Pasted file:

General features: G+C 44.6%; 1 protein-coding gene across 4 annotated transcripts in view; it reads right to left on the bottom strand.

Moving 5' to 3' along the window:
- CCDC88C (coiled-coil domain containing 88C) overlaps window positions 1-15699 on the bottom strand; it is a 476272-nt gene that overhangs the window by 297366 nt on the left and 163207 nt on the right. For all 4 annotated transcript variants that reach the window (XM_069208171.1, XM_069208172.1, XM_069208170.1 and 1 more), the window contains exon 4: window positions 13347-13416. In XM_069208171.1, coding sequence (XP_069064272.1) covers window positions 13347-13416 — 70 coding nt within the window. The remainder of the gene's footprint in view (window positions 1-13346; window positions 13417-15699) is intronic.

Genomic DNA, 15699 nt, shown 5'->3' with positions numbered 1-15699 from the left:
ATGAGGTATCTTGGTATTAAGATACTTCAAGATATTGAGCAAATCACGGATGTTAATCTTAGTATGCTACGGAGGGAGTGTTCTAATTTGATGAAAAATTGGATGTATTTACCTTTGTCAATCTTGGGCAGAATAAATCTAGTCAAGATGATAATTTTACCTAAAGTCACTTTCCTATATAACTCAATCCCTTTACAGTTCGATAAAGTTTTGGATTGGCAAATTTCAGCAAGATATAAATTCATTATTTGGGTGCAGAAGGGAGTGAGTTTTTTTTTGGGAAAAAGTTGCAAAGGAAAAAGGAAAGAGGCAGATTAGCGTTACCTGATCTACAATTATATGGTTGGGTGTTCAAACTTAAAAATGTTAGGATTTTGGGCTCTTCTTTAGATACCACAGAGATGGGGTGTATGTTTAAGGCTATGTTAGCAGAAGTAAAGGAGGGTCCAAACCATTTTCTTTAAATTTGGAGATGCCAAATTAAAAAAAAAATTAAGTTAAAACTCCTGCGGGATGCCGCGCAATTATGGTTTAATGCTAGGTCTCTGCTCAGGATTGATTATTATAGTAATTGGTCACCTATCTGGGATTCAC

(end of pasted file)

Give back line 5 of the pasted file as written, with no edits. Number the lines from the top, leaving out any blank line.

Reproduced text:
ATGAGGTATCTTGGTATTAAGATACTTCAAGATATTGAGCAAATCACGGATGTTAATCTTAGTATGCTACGGAGGGAGTGTTCTAATTTGATGAAAAATTGGATGTATTTACCTTTGTCAATCTTGGGCAGAATAAATCTAGTCAAGATGATAATTTTACCTAAAGTCACTTTCCTATATAACTCAATCCCTTTACAGTTCGATAAAGTTTTGGATTGGCAAATTTCAGCAAGATATAAATTCATTATTTGGGTGCAGAAGGGAGTGAGTTTTTTTTTGGGAAAAAGTTGCAAAGGAAAAAGGAAAGAGGCAGATTAGCGTTACCTGATCTACAATTATATGGTTGGGTGTTCAAACTTAAAAATGTTAGGATTTTGGGCTCTTCTTTAGATACCACAGAGATGGGGTGTATGTTTAAGGCTATGTTAGCAGAAGTAAAGGAGGGTCCAAACCATTTTCTTTAAATTTGGAGATGCCAAATTAAAAAAAAAATTAAGTTAAAACTCCTGCGGGATGCCGCGCAATTATGGTTTAATGCTAGGTCTCTGCTCAGGATTGATTATTATAGTAATTGGTCACCTATCTGGGATTCAC